I just completed the closing on a purchase of an industrial property in Waterbury. My client, a manufacturing company, was tired of paying rent for a bad building and wanted to purchase its own facility. The combination of low interest rates and a depressed real estate market made for a perfect opportunity. In order to finance the purchase, my client (with my urging) chose to go with a 504 loan from the U.S. Small Business Administration (SBA). I have worked on many of these transactions and it is an excellent form of financing. The SBA 504 loan is specifically designed for the purchase of owner-occupied properties. It cannot be used for investment properties. The purchaser must occupy more than half of the property, and the balance of the property can be leased out to another tenant.
The 504 program is attractive because the borrower can finance up to 90% of the purchase price. Most projects are funded on a 50/40/10 basis: a bank funds 50%, the SBA funds 40% and the borrower must contribute a minimum of 10% of the project cost. The SBA portion is funded at a fixed rate for 20 years, a deal which is not available from traditional banks. The bank portion is negotiable but since the loan is secured by real estate, most banks will give a 10 year fixed rate.
One thing different about the SBA loan is that it does require working with two different lenders. The borrower must make applications both to a bank and to a lender authorized to handle SBA loans. In this case we used the Connecticut Community Investment Corporation, an excellent organization located in Hamden. That means submitting all materials to two different organizations, and obtaining approvals from both as well. As a result, the loan approval process is a little more time intensive for the borrower, but as long as you work with an experienced SBA lender it isn’t a tremendous burden. The approval also takes a little longer, because once the bank issues its commitment and sends it to the SBA, the SBA then needs to approve. That typically requires another week.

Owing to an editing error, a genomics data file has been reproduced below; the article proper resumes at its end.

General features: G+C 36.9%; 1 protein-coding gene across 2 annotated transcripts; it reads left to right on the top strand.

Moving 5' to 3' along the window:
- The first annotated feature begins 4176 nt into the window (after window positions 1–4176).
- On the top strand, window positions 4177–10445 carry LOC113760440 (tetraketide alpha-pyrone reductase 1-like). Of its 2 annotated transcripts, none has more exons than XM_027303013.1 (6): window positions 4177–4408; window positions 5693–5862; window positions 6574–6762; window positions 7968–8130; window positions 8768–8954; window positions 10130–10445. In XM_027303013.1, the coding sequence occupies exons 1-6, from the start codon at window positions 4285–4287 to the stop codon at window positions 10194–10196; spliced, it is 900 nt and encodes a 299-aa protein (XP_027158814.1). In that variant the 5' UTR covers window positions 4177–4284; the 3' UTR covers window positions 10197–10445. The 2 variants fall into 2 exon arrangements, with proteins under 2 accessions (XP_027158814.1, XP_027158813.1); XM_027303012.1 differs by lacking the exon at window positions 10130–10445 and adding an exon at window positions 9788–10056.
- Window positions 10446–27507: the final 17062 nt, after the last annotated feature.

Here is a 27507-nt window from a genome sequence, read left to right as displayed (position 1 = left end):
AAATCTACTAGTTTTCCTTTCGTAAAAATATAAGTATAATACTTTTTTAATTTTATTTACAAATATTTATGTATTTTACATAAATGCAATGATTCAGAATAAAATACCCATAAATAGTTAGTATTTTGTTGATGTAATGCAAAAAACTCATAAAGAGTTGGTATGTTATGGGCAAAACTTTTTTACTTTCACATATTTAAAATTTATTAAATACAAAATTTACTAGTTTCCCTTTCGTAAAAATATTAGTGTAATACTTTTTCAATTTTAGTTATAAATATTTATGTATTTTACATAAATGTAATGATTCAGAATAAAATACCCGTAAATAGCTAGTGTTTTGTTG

Another benefit of an SBA loan is that the borrower can include additional costs, such as renovation costs, moving costs or even equipment purchases in the loan amount. Most banks are reluctant to do this without the SBA involvement. In my deal the loan amount exceeded the purchase price of the property by almost $200,000. The SBA does not administer construction loans, so in this situation the bank funds all the loan proceeds up front, and then when the construction is completed the SBA funds its portion. This requires a second closing and some additional costs, but again the benefits of the 504 loan generally outweigh the costs.
The SBA approval process generally handles environmental issues very well. The SBA will even close in a situation where remediation is required, as long as there is a sufficient escrow in place to cover the estimated costs. If a site is subject to the Transfer Act or has any other environmental issues, it is important to have a discussion with the SBA lender (preferably in person so there is no confusion) to determine what the SBA requirements will be.
One concern is that SBA loans require more paperwork or take longer to get approved and close. It is true that the borrower will be required to submit financial statements and other materials to two different lenders, but generally the borrower would just be submitting a second set of copies of the same documents. And as mentioned above, the additional time period for SBA approval is typically only one week.